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A History of the Japanese People by F. Brinkley

Buddhist hierarchs kokushi were appointed to the provinces


During Mommu's time (697-707), Buddhist hierarchs (kokushi) were appointed to the provinces. Their chief functions were to expound the Sutra and to offer prayers. The devout Shomu not only distributed numerous copies of the Sutras, but also carried his zeal to the length of commanding that every province should erect a sixteen-foot image of Shaka with attendant bosatsu (Bodhisattva), and, a few years later, he issued another command that each province must provide itself with a pagoda seven storeys high. By this last rescript the provincial temples (kokubun-ji) were called into official existence, and presently their number was increased to two in each province, one for priests and one for nuns. The kokushi attached to these temples laboured in the cause of propagandism and religious education side by side with the provincial pundits (kunihakase), whose duty was to instruct the people in law and literature; but it is on record that the results of the former's labours were much more conspicuous than those of the latter.


It is said to have been mainly at the instance of the Empress Komyo that the great image of Todai-ji was constructed and the provincial temples were established. But undoubtedly the original impulse came from a priest, Gyogi. He was one of those men who seem to have been specially designed by fate for the work they undertake. Gyogi, said to have been of Korean extraction, had no learning like that which won respect for Kanshin and Gembo. But he was amply gifted with the personal magnetism which has always distinguished notably successful propagandists of religion. Wherever he preached and prayed, thousands of priests and laymen flocked to hear him, and so supreme was his influence that under his direction the people gladly undertook extensive works of bridge building and road making. Like Shotoku Taishi, his name is associated by tradition with achievements not properly assignable to him, as the invention of the potter's wheel--though it had been in use for centuries before his time--and the production of various works of art which can scarcely have occupied the attention of a religious zealot. By order of the Empress Gensho, Gyogi was thrown into prison for a time, such a disturbing effect did his propagandism produce on men's pursuit of ordinary bread winning; but he soon emerged from durance and was taken into reverent favour by the Emperor Shomu, who attached four hundred priests as his disciples and conferred on him the titles of Dai-Sojo (Great Hierarch) and Dai-Bosatsu (Great Bodhisattva).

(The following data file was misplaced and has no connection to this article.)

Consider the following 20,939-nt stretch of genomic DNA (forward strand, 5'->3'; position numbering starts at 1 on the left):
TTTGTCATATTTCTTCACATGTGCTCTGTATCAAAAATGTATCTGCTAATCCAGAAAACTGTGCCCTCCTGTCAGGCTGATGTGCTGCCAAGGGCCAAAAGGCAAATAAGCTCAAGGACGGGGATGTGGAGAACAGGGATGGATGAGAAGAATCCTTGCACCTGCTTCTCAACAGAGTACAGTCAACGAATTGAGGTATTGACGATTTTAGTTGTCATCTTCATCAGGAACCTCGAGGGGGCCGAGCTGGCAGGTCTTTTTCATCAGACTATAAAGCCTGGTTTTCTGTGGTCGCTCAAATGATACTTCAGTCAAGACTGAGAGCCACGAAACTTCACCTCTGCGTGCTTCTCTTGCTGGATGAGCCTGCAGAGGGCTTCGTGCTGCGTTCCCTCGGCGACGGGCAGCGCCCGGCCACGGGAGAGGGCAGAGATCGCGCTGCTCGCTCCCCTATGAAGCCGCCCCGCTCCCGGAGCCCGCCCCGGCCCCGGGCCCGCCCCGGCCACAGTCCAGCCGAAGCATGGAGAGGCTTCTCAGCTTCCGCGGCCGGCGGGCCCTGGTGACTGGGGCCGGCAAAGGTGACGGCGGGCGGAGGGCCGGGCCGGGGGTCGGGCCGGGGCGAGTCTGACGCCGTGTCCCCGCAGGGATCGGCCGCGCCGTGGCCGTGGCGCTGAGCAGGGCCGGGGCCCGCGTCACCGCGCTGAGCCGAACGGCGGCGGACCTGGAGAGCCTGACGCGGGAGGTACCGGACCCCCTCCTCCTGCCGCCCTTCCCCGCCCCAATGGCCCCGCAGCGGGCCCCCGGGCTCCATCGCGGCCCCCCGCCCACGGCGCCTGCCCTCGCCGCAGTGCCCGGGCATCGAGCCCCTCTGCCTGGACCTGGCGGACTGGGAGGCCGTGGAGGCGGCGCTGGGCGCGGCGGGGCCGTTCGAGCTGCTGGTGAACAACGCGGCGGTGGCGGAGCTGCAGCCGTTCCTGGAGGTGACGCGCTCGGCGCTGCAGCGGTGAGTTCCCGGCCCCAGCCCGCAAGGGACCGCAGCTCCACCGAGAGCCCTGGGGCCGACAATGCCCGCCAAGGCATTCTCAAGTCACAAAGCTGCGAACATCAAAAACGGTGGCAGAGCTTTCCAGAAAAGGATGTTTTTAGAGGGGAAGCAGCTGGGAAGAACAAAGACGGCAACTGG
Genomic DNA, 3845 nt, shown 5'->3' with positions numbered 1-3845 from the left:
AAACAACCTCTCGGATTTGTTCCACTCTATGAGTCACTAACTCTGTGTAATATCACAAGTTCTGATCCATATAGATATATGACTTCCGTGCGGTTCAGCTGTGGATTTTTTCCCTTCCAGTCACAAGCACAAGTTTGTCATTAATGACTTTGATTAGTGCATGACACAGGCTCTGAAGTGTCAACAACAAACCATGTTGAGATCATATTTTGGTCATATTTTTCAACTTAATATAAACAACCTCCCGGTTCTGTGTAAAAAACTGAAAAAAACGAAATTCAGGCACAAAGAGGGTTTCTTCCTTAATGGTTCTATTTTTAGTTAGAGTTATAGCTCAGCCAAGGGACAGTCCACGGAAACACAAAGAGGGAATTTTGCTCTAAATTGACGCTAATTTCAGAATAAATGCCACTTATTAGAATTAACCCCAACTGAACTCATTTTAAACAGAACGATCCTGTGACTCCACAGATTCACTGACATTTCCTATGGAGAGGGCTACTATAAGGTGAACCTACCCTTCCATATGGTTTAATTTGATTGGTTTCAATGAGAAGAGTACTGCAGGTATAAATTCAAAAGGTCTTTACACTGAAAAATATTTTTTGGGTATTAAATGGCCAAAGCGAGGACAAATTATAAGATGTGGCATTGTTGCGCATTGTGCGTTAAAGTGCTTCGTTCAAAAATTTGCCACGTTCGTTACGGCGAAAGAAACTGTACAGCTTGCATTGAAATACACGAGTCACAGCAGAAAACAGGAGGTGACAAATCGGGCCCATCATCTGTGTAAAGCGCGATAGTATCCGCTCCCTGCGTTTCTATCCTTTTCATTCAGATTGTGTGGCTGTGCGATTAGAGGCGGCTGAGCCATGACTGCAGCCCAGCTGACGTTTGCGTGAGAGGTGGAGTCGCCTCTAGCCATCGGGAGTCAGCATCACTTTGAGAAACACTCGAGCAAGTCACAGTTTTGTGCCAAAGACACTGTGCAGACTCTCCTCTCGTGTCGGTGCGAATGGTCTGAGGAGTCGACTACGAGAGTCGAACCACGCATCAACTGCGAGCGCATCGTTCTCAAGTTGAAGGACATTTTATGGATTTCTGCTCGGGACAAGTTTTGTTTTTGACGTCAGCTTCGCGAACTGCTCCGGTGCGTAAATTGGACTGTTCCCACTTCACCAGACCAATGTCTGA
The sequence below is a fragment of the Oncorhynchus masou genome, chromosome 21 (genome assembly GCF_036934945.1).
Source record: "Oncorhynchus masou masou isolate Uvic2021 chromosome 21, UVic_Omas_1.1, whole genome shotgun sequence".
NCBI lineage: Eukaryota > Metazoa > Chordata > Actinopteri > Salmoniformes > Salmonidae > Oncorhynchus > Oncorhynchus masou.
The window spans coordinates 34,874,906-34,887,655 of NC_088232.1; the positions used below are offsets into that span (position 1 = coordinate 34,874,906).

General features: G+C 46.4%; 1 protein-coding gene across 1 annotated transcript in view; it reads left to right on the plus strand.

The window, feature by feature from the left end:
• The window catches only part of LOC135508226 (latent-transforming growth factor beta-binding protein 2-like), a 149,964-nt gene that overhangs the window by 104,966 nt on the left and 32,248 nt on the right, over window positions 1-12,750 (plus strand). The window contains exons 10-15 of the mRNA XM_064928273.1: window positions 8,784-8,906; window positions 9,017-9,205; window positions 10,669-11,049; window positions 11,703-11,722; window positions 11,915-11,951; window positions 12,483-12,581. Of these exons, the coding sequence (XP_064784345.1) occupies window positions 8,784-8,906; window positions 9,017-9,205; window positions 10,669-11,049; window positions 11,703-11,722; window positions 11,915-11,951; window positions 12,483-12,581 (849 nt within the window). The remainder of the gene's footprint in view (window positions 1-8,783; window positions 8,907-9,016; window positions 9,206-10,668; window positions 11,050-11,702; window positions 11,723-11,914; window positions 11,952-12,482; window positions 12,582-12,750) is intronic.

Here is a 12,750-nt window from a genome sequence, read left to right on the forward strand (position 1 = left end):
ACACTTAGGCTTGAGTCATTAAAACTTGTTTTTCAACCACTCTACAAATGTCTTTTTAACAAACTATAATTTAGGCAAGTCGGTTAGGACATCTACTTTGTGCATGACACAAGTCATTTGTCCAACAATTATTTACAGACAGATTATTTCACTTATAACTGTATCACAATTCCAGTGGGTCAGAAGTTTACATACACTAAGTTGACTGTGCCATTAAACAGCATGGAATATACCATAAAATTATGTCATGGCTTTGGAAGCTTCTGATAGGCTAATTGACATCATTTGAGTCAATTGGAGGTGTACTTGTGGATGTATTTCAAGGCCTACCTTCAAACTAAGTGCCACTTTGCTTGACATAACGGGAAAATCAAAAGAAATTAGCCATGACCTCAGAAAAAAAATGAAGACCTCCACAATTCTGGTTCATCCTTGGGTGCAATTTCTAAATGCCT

The enigma of the people's patience under the stupendous burdens imposed on them by the fanatic piety of Shomu and his consort, Komyo, finds a solution in the co-operation of Gyogi, whose speech and presence exercised more influence than a hundred Imperial edicts. It is recorded that, by way of corollary to the task of reconciling the nation to the Nara Court's pious extravagance, Gyogi compassed the erection of no less than forty-nine temples. But perhaps the most memorable event in his career was the part he took in reconciling the indigenous faith and the imported. However fervent Shomu's belief in Buddhism, the country he ruled was the country of the Kami, and on descent from the Kami his own title to the throne rested. Thus, qualms of conscience may well have visited him when he remembered the comparatively neglected shrine of the Sun goddess at Ise. Gyogi undertook to consult the will of the goddess, and carried back a revelation which he interpreted in the sense that Amaterasu should be regarded as an incarnation of the Buddha. The Emperor then despatched to Ise a minister of State who obtained an oracle capable of similar interpretation, and, on the night after receipt of this utterance, the goddess, appearing to his Majesty in a vision, told him that the sun was Birushana (Vairotchana Tathagata); or Dainishi (Great Sun) Nyorai.

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